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Hydrologists Career

Career Description

Research the distribution, circulation, and physical properties of underground and surface waters; and study the form and intensity of precipitation, its rate of infiltration into the soil, movement through the earth, and its return to the ocean and atmosphere.

What Job Titles Hydrologists Might Have

  • Groundwater Consultant
  • Hydrogeologist
  • Hydrologist
  • Research Hydrologist

What Hydrologists Do

  • Design and conduct scientific hydrogeological investigations to ensure that accurate and appropriate information is available for use in water resource management decisions.
  • Prepare written and oral reports describing research results, using illustrations, maps, appendices, and other information.
  • Study and document quantities, distribution, disposition, and development of underground and surface waters.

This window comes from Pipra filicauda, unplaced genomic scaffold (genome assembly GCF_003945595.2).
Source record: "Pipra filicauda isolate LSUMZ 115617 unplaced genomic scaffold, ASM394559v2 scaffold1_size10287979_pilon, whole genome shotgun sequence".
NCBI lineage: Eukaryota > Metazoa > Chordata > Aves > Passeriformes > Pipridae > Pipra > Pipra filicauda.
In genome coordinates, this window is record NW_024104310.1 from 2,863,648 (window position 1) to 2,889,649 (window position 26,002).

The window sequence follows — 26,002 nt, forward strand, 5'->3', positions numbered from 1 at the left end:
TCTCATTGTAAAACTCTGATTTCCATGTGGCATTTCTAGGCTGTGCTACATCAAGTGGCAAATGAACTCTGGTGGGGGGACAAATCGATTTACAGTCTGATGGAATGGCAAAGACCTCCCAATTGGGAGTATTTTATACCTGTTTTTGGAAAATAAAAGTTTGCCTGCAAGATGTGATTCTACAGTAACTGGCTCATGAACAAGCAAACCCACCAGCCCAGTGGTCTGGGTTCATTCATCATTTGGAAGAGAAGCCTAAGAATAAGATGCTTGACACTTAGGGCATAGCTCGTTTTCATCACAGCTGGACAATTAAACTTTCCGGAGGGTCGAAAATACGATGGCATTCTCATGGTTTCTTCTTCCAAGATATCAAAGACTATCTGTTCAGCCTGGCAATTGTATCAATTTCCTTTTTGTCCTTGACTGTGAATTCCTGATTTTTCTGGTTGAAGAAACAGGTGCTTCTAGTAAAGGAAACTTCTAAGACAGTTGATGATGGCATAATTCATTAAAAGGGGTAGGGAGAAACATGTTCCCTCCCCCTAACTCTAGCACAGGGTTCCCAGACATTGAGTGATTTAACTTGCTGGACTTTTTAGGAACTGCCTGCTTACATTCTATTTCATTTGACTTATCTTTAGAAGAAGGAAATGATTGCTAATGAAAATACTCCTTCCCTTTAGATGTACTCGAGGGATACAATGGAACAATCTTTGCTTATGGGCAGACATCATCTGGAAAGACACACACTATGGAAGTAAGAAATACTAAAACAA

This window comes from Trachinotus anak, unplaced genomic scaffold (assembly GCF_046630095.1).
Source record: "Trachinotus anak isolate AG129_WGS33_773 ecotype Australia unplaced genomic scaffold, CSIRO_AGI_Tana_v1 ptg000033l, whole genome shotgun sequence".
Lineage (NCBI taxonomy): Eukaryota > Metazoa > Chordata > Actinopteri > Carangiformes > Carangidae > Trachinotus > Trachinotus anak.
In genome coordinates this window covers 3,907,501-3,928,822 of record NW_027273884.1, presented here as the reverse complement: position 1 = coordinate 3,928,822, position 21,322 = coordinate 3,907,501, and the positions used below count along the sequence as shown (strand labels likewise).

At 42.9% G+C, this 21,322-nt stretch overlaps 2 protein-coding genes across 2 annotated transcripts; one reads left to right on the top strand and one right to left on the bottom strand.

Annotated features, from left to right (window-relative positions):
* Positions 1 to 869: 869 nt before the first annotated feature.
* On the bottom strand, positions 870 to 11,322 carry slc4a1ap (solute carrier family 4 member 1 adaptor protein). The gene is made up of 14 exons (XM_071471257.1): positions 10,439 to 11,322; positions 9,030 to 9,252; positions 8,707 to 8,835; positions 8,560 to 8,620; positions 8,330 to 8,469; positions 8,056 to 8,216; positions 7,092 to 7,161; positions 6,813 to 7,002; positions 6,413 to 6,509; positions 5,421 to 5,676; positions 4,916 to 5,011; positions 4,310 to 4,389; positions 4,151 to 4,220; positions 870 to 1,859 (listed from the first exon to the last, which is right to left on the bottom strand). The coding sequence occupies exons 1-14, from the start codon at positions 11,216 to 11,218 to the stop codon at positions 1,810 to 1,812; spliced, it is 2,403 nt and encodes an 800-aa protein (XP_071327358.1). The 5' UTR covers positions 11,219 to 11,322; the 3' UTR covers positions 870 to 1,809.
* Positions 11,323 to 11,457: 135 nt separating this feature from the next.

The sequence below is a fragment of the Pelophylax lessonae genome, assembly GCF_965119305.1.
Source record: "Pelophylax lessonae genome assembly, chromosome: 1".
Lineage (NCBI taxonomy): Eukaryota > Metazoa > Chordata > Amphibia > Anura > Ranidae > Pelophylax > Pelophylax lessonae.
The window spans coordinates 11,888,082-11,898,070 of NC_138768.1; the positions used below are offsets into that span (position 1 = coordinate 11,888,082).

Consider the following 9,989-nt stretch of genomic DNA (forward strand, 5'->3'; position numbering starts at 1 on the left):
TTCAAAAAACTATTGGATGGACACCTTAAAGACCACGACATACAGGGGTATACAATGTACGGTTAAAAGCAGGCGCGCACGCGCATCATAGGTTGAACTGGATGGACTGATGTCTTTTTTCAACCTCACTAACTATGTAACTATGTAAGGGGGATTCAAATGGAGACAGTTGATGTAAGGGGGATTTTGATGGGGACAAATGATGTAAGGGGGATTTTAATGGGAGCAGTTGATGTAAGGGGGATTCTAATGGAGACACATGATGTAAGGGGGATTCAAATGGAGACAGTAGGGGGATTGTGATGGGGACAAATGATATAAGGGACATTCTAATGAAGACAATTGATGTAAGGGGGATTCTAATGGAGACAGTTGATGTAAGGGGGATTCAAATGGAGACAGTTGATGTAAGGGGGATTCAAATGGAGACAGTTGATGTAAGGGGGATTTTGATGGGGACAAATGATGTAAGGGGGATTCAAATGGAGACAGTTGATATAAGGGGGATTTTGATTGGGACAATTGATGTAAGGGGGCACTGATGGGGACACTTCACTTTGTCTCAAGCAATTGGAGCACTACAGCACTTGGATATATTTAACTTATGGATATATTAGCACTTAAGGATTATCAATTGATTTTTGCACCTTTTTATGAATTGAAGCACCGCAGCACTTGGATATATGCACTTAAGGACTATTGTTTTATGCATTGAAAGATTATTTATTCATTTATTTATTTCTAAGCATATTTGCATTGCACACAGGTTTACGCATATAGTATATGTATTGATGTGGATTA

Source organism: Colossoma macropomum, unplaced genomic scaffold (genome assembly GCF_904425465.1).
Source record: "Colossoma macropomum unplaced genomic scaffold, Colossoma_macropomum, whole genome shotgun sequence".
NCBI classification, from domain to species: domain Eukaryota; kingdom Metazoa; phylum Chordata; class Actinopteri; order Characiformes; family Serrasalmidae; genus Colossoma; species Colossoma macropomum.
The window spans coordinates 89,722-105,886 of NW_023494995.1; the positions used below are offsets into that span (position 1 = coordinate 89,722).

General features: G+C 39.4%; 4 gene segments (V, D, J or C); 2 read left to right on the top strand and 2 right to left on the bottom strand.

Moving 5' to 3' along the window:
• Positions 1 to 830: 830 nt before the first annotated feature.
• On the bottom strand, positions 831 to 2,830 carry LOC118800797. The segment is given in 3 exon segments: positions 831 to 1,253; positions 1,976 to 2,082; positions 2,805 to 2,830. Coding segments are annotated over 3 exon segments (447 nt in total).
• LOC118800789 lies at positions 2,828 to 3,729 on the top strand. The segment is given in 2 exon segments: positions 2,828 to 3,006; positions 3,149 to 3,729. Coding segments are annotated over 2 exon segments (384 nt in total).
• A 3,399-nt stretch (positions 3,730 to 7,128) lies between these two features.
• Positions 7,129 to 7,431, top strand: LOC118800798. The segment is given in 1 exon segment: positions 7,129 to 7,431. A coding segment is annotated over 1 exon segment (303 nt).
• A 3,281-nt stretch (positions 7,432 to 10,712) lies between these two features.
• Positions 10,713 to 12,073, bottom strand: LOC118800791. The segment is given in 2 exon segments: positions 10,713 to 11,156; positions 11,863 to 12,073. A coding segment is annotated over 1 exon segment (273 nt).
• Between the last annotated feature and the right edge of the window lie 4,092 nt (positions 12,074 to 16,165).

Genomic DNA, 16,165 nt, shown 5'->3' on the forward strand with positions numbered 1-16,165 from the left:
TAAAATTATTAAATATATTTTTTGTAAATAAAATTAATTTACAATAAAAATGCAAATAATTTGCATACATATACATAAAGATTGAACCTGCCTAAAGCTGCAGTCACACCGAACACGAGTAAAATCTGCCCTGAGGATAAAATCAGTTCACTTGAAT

• Install, maintain, and calibrate instruments such as those that monitor water levels, rainfall, and sediments.
  • Prepare hydrogeologic evaluations of known or suspected hazardous waste sites and land treatment and feedlot facilities.
  • Study public water supply issues, including flood and drought risks, water quality, wastewater, and impacts on wetland habitats.
  • Conduct research and communicate information to promote the conservation and preservation of water resources.
  • Apply research findings to help minimize the environmental impacts of pollution, waterborne diseases, erosion, and sedimentation.
  • Evaluate research data in terms of its impact on issues such as soil and water conservation, flood control planning, and water supply forecasting.